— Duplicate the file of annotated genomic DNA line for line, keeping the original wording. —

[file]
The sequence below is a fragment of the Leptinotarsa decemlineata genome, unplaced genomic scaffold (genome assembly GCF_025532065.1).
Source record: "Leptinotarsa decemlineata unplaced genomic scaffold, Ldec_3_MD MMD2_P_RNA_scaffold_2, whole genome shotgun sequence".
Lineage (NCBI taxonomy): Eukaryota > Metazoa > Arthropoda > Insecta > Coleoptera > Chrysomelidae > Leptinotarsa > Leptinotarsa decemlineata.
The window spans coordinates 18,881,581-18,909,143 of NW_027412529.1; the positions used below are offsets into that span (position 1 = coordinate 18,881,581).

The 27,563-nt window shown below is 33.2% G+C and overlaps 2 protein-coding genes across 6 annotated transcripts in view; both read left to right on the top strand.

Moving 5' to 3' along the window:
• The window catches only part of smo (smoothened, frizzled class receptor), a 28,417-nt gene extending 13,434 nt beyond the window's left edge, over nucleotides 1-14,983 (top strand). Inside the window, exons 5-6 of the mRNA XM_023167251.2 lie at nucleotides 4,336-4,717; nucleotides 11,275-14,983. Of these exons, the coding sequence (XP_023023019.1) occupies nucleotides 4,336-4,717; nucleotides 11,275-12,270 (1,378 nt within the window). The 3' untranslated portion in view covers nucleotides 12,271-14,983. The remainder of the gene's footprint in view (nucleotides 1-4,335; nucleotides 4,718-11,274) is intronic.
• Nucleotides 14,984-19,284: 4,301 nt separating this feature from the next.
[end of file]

The sequence below is a fragment of the Leptinotarsa decemlineata genome, unplaced genomic scaffold (genome assembly GCF_025532065.1).
Source record: "Leptinotarsa decemlineata unplaced genomic scaffold, Ldec_3_MD MMD2_P_RNA_scaffold_2, whole genome shotgun sequence".
Lineage (NCBI taxonomy): Eukaryota > Metazoa > Arthropoda > Insecta > Coleoptera > Chrysomelidae > Leptinotarsa > Leptinotarsa decemlineata.
The window spans coordinates 18,881,581-18,909,143 of NW_027412529.1; the positions used below are offsets into that span (position 1 = coordinate 18,881,581).

The 27,563-nt window shown below is 33.2% G+C and overlaps 2 protein-coding genes across 6 annotated transcripts in view; both read left to right on the top strand.

Moving 5' to 3' along the window:
• The window catches only part of smo (smoothened, frizzled class receptor), a 28,417-nt gene extending 13,434 nt beyond the window's left edge, over nucleotides 1-14,983 (top strand). Inside the window, exons 5-6 of the mRNA XM_023167251.2 lie at nucleotides 4,336-4,717; nucleotides 11,275-14,983. Of these exons, the coding sequence (XP_023023019.1) occupies nucleotides 4,336-4,717; nucleotides 11,275-12,270 (1,378 nt within the window). The 3' untranslated portion in view covers nucleotides 12,271-14,983. The remainder of the gene's footprint in view (nucleotides 1-4,335; nucleotides 4,718-11,274) is intronic.
• Nucleotides 14,984-19,284: 4,301 nt separating this feature from the next.